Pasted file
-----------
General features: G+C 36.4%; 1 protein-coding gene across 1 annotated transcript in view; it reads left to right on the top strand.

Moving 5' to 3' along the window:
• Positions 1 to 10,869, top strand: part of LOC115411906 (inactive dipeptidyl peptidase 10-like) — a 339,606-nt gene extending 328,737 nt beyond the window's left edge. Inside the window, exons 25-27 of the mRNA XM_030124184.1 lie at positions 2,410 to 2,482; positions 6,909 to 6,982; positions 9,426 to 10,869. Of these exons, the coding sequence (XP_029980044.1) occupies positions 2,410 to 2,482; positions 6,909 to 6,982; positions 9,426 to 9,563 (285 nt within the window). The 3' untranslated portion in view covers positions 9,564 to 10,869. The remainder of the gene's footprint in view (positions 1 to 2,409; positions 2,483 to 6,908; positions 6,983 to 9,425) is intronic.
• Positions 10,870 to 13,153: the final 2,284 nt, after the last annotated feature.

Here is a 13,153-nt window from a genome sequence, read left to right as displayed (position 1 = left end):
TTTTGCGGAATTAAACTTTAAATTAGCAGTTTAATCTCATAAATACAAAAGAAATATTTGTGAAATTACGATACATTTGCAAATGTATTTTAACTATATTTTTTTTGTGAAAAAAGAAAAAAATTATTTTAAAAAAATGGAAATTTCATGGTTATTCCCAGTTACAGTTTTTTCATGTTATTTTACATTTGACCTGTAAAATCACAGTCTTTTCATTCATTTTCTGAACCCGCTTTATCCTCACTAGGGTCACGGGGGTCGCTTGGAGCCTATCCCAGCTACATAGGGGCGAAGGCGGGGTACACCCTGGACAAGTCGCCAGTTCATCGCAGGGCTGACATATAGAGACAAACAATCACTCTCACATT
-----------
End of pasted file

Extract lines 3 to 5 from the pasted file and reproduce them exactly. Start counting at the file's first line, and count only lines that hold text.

• Positions 1 to 10,869, top strand: part of LOC115411906 (inactive dipeptidyl peptidase 10-like) — a 339,606-nt gene extending 328,737 nt beyond the window's left edge. Inside the window, exons 25-27 of the mRNA XM_030124184.1 lie at positions 2,410 to 2,482; positions 6,909 to 6,982; positions 9,426 to 10,869. Of these exons, the coding sequence (XP_029980044.1) occupies positions 2,410 to 2,482; positions 6,909 to 6,982; positions 9,426 to 9,563 (285 nt within the window). The 3' untranslated portion in view covers positions 9,564 to 10,869. The remainder of the gene's footprint in view (positions 1 to 2,409; positions 2,483 to 6,908; positions 6,983 to 9,425) is intronic.
• Positions 10,870 to 13,153: the final 2,284 nt, after the last annotated feature.

Here is a 13,153-nt window from a genome sequence, read left to right as displayed (position 1 = left end):